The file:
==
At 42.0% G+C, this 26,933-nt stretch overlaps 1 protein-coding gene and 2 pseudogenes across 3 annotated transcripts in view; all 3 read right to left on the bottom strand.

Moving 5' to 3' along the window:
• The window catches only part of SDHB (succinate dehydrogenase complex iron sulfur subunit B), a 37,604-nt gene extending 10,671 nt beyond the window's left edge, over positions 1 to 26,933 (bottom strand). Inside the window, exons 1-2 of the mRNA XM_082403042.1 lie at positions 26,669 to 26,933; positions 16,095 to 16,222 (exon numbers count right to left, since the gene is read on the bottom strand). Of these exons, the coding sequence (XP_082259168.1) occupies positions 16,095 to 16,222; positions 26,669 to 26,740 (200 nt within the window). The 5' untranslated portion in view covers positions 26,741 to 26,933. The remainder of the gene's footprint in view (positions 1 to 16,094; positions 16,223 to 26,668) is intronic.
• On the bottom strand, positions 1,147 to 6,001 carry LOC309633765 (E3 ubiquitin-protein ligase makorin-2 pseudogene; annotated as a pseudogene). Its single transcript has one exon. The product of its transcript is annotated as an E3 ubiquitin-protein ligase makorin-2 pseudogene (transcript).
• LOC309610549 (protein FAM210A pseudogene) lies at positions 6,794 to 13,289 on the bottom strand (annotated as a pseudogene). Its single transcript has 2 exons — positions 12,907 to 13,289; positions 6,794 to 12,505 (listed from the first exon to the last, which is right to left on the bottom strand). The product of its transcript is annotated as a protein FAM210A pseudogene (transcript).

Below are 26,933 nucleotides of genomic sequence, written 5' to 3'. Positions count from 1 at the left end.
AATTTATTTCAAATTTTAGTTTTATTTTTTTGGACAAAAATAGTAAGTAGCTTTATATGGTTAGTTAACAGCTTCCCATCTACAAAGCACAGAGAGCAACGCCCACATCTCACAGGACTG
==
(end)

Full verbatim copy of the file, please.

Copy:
At 42.0% G+C, this 26,933-nt stretch overlaps 1 protein-coding gene and 2 pseudogenes across 3 annotated transcripts in view; all 3 read right to left on the bottom strand.

Moving 5' to 3' along the window:
• The window catches only part of SDHB (succinate dehydrogenase complex iron sulfur subunit B), a 37,604-nt gene extending 10,671 nt beyond the window's left edge, over positions 1 to 26,933 (bottom strand). Inside the window, exons 1-2 of the mRNA XM_082403042.1 lie at positions 26,669 to 26,933; positions 16,095 to 16,222 (exon numbers count right to left, since the gene is read on the bottom strand). Of these exons, the coding sequence (XP_082259168.1) occupies positions 16,095 to 16,222; positions 26,669 to 26,740 (200 nt within the window). The 5' untranslated portion in view covers positions 26,741 to 26,933. The remainder of the gene's footprint in view (positions 1 to 16,094; positions 16,223 to 26,668) is intronic.
• On the bottom strand, positions 1,147 to 6,001 carry LOC309633765 (E3 ubiquitin-protein ligase makorin-2 pseudogene; annotated as a pseudogene). Its single transcript has one exon. The product of its transcript is annotated as an E3 ubiquitin-protein ligase makorin-2 pseudogene (transcript).
• LOC309610549 (protein FAM210A pseudogene) lies at positions 6,794 to 13,289 on the bottom strand (annotated as a pseudogene). Its single transcript has 2 exons — positions 12,907 to 13,289; positions 6,794 to 12,505 (listed from the first exon to the last, which is right to left on the bottom strand). The product of its transcript is annotated as a protein FAM210A pseudogene (transcript).

Below are 26,933 nucleotides of genomic sequence, written 5' to 3'. Positions count from 1 at the left end.
AATTTATTTCAAATTTTAGTTTTATTTTTTTGGACAAAAATAGTAAGTAGCTTTATATGGTTAGTTAACAGCTTCCCATCTACAAAGCACAGAGAGCAACGCCCACATCTCACAGGACTG